The Concept of Fundamental Causes in Explaining Social Inequities in Health

Award Year:
Bruce Link, Jo Phelan,
Poverty and Health, Social Determinants of Health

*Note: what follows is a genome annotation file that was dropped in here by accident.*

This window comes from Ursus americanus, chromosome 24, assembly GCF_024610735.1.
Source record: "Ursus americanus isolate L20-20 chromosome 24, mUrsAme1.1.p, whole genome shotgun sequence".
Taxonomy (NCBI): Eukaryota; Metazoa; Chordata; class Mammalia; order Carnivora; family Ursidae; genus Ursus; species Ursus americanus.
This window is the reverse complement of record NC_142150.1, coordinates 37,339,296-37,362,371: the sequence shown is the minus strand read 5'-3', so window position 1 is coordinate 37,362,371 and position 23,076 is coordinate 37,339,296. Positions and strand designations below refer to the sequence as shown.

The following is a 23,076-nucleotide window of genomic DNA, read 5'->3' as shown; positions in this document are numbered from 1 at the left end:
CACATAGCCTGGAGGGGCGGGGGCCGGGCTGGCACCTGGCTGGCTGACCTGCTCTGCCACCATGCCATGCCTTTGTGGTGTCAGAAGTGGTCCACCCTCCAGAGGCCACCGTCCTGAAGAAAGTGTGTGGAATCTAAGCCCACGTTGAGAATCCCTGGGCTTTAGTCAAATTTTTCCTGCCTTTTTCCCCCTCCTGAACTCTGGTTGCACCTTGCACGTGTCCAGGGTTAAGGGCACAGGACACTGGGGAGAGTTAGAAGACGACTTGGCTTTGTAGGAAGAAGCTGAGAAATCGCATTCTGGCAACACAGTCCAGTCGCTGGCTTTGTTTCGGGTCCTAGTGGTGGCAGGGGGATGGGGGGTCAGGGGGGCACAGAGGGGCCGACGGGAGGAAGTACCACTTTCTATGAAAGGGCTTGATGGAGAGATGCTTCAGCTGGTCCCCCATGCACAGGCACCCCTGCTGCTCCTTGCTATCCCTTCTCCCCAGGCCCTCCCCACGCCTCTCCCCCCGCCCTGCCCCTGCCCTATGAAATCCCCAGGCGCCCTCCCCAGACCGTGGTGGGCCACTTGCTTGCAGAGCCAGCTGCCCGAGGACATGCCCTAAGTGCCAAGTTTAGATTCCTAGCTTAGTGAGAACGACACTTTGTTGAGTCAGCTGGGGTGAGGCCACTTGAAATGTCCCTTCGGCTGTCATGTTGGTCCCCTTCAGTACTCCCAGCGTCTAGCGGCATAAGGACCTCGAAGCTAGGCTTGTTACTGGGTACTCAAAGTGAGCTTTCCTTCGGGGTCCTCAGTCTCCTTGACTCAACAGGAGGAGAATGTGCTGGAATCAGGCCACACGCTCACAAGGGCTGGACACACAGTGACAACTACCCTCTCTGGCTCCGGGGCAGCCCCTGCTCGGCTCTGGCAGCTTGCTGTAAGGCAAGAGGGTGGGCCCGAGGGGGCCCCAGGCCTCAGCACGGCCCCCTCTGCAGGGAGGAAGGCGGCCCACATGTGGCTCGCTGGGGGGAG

Drs. Phelan and Link believe that certain social conditions, such as socioeconomic status (SES), may be fundamental social causes of health and disease. Their health and policy relevance which involve access to resources such as money, knowledge, power, prestige and the social connections that determine the extent to which people are able to avoid risks for morbidity and mortality are explored. The project elaborates beyond the initial focus on SES, by incorporating theory on social capital, social class, power, and prestige. It also examines the social patterning of disease by race, ethnicity, gender, age, and marital status. A case study approach is used to assess the validity of the concept, looking at whether fundamental social causes have a persistent effect on health despite changes in risk factors, diseases, and interventions. The issue of whether reducing inequality in resources can be expected to improve overall health in a population or merely to redistribute it, is also explored.